It’s about new patients…or is it?
What is the biggest perceived need in chiropractic? The vast majority of DCs will shout from the rooftops that what they need more than anything is a stream of more new patients. While new patients are important to the health of any practice, when the doctor relies too heavily on them to determine the health of the practice, he or she is oftentimes overlooking the true challenge(s) within the practice. The intent of today’s article is to give the reader an idea of a few of the elements of the practice that, if running smoothly and efficiently makes the number of required new patients decrease dramatically!
First, and most important is the PHILOSOPHY of the doctor. In this case, the term philosophy refers to the doctor’s “world view” on what GREAT care is. Some doctors believe that great care means getting a patient out of pain as quickly as possible and then releasing them. Others’ philosophy has them work with patients to get them through pain, and then work on the structural stability of the spine and muscles. Still others adopt a philosophy that has the spine being adjusted on a regular basis throughout its lifetime. Please keep in mind, all of these philosophies are viable and will attract the types of patients who share a similar belief system. That said, each of the above-stated philosophies has a different inherent need for new patient acquisition in order to keep the practice healthy and profitable. The first needs lots of new patients monthly, the second needs a few less per month and the “lifetime patient” philosophy requires the fewest new patients of the three since patients are educated to continue with regular chiropractic care over their lifetime.
With a little more clarity about the number of patients required by different philosophies, it’s time to turn our attention to three simple systems and procedures that can reduce the need for new patients in the practice whose philosophy is to help with symptom reduction, spinal and muscular stabilization, and eventually implement some sort of spinal wellness program.
System #1- Effective communication of the treatment plan
When sharing your findings with the new patient, be sure to let them know not only what is going on in their spine, but also the care that will be needed to meet ALL of the elements of their issue. Depending on your philosophy, that might include the care required to relieve their pain, to restore muscular balance and proper joint motion, and then what a spine like theirs typically requires to maintain proper motion. By sharing all of this information at the beginning of care, the patient becomes educated on the need for care beyond symptoms.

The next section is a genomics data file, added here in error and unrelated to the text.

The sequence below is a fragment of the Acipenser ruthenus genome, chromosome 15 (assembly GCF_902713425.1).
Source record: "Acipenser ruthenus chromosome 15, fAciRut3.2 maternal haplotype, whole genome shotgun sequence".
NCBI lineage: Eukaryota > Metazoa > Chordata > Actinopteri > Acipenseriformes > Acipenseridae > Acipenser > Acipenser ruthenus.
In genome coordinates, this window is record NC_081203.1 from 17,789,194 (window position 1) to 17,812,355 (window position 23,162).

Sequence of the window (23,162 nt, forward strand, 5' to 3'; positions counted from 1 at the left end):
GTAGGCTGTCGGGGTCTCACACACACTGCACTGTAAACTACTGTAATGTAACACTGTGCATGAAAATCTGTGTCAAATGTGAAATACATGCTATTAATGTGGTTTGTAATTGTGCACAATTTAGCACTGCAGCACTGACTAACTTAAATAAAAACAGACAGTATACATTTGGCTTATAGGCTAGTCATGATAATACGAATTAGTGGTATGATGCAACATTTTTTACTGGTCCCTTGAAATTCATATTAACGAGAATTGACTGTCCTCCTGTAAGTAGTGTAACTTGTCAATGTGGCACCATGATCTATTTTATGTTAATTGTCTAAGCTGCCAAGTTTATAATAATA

System #2- Consistent Communication throughout the treatment plan
Whether the patient is on visit 2 or visit 22 in a plan of care, there should be some conversation about how the procedures you are performing are related to your goals for that patient (decrease pain, increase strength or mobility, etc). By continually giving a patient the WHY behind what you are doing, as well as what they can expect in the next visit and/or phase of care, you allow the patient to understand why that visit or phase of care is important to their health.
System #3- Consistent Re-examinations and reports
Not only are re-exams seen as industry standard of care, they are also HUGE in helping the patient know how they are FUNCTIONING! This goes well beyond how they are feeling, and is critically important in the patient seeing an objective improvement (or need for more care) in their case. By doing regular re-exams and reports, the patient sees that everything you told them at the beginning of care has taken place, and it encourages them to continue to follow the original plan that you laid out for them rather than them stopping care once they “feel better”.
By adding these 3 simple systems, the “new patient need” can be reduced so that the doctor can focus more on taking care of their patients and less on the “where the next new patient will come from?” question. It’s not that a practice should avoid regular and ongoing marketing procedures and systems, but rather that a doctor and his or TEAM should be able to DECIDE the number of new patients that they WANT to see each week that meets their philosophy and vision.
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